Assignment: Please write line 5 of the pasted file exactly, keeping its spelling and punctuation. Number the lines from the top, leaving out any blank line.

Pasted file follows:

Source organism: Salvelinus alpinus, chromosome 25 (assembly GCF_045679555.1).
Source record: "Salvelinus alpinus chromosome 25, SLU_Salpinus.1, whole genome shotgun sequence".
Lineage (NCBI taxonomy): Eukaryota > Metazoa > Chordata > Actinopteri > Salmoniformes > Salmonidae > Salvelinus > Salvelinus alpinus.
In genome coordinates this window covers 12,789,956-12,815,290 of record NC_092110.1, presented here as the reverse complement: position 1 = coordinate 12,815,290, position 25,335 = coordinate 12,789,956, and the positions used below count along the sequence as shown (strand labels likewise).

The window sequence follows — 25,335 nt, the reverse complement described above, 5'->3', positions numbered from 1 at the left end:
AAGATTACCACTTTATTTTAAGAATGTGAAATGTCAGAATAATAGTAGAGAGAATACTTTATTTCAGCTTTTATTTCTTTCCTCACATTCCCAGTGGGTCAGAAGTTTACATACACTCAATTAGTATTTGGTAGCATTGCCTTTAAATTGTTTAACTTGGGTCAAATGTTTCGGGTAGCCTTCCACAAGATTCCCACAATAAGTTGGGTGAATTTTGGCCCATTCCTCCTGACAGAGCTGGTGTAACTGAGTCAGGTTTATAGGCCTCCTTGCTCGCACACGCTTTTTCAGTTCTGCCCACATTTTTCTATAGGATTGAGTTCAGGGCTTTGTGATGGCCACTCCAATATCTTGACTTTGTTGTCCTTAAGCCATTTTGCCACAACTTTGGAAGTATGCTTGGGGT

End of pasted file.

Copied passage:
The window sequence follows — 25,335 nt, the reverse complement described above, 5'->3', positions numbered from 1 at the left end: